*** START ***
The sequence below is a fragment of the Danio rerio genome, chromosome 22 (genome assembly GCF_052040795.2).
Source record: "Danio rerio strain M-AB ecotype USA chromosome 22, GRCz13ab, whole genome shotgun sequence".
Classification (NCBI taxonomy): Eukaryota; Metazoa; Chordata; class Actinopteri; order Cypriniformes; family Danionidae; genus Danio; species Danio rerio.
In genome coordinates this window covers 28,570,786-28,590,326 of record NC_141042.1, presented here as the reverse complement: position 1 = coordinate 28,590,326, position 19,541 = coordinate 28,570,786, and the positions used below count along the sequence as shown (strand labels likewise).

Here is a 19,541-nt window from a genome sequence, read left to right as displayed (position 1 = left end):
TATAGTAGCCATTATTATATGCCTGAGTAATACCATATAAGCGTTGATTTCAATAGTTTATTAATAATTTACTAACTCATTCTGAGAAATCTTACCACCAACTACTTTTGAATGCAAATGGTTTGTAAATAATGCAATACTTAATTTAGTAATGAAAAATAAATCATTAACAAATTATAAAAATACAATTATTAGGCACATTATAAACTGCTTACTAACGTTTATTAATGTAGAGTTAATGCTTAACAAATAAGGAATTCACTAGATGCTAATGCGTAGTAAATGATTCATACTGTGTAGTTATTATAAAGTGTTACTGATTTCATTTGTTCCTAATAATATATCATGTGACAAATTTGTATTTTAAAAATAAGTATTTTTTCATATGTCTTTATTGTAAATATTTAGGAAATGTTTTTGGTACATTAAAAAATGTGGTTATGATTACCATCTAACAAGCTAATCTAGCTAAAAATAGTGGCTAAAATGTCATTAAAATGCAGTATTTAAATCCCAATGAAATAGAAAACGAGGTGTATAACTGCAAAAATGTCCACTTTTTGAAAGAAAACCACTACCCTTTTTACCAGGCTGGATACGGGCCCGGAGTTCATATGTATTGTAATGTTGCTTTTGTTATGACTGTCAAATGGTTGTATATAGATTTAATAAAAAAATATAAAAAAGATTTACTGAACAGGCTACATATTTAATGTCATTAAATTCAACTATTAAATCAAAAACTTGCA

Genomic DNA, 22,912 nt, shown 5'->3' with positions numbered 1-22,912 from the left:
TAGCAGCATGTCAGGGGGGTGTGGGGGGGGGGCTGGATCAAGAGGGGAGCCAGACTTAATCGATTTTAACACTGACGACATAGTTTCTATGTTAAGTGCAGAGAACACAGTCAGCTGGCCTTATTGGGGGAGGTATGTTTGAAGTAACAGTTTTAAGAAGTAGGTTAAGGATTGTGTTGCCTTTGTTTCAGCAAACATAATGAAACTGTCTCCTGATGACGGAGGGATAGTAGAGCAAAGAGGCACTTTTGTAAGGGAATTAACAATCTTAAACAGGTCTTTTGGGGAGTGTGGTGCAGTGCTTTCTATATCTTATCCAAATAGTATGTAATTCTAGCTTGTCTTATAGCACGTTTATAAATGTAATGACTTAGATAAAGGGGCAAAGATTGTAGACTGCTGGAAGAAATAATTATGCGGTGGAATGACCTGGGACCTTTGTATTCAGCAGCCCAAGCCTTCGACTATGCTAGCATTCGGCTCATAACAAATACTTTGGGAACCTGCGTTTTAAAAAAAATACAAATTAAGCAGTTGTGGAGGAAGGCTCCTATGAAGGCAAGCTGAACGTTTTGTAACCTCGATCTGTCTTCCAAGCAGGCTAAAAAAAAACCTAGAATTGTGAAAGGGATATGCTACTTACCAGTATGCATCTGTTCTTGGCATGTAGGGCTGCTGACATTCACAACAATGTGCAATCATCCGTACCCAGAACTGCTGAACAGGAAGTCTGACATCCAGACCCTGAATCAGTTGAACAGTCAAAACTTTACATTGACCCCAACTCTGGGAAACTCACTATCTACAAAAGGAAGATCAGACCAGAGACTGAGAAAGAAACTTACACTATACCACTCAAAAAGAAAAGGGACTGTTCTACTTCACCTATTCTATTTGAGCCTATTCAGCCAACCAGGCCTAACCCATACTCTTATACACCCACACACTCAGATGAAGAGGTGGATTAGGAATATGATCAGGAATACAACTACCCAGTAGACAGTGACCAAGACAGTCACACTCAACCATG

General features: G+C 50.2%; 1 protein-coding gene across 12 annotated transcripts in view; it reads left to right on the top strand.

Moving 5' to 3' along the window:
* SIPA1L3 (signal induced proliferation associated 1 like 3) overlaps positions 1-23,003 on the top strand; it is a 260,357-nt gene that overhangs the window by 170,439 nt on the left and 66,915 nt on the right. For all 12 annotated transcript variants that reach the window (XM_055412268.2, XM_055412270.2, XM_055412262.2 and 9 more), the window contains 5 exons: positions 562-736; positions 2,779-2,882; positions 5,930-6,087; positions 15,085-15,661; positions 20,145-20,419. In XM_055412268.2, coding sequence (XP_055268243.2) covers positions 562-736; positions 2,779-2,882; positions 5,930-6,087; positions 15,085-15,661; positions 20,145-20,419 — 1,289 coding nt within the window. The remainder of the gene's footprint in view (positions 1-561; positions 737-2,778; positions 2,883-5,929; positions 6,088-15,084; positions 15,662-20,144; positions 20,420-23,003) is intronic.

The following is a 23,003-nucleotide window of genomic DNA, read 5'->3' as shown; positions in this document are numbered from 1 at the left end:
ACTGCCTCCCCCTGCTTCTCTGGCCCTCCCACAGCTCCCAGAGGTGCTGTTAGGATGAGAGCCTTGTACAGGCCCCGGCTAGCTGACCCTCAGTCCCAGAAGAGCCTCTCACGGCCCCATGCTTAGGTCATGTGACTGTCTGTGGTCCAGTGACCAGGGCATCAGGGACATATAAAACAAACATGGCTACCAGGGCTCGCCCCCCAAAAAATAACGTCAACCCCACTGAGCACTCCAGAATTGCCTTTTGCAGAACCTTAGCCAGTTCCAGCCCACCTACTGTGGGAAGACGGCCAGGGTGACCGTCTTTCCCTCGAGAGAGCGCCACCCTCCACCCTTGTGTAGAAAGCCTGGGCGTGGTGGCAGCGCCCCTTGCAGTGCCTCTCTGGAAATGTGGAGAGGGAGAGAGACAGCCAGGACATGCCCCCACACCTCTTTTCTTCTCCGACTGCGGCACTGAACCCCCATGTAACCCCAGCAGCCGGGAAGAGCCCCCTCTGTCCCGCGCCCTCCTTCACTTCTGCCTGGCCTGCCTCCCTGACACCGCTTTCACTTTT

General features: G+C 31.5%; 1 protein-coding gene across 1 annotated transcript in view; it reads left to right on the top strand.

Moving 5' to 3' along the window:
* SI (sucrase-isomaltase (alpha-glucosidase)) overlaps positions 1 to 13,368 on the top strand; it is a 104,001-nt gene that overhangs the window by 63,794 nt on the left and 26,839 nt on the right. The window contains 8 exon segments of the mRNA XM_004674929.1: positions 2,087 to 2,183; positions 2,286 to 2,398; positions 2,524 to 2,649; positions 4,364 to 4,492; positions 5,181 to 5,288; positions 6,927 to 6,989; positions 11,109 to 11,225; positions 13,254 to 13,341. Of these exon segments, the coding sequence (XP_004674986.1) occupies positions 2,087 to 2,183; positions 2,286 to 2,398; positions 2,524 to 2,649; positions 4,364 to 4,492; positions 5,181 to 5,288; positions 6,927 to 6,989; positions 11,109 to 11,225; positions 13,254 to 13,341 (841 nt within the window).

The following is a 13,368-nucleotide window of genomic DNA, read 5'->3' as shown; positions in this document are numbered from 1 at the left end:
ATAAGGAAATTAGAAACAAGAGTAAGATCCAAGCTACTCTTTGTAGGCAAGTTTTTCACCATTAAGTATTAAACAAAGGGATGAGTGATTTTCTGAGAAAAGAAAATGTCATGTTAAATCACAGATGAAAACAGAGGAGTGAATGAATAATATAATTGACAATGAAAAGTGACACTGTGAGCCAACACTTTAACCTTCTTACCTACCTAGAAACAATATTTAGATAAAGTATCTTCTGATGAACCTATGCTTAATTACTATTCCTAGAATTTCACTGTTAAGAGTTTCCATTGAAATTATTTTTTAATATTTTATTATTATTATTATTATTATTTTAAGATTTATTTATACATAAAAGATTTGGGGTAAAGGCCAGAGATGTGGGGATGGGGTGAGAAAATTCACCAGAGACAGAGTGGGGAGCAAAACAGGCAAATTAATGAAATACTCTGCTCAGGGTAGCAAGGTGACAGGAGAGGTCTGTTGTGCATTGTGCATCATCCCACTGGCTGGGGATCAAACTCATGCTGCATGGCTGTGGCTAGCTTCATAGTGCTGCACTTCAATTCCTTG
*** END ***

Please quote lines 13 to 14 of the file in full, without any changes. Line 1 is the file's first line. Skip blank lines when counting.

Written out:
ACTGCCTCCCCCTGCTTCTCTGGCCCTCCCACAGCTCCCAGAGGTGCTGTTAGGATGAGAGCCTTGTACAGGCCCCGGCTAGCTGACCCTCAGTCCCAGAAGAGCCTCTCACGGCCCCATGCTTAGGTCATGTGACTGTCTGTGGTCCAGTGACCAGGGCATCAGGGACATATAAAACAAACATGGCTACCAGGGCTCGCCCCCCAAAAAATAACGTCAACCCCACTGAGCACTCCAGAATTGCCTTTTGCAGAACCTTAGCCAGTTCCAGCCCACCTACTGTGGGAAGACGGCCAGGGTGACCGTCTTTCCCTCGAGAGAGCGCCACCCTCCACCCTTGTGTAGAAAGCCTGGGCGTGGTGGCAGCGCCCCTTGCAGTGCCTCTCTGGAAATGTGGAGAGGGAGAGAGACAGCCAGGACATGCCCCCACACCTCTTTTCTTCTCCGACTGCGGCACTGAACCCCCATGTAACCCCAGCAGCCGGGAAGAGCCCCCTCTGTCCCGCGCCCTCCTTCACTTCTGCCTGGCCTGCCTCCCTGACACCGCTTTCACTTTT

General features: G+C 31.5%; 1 protein-coding gene across 1 annotated transcript in view; it reads left to right on the top strand.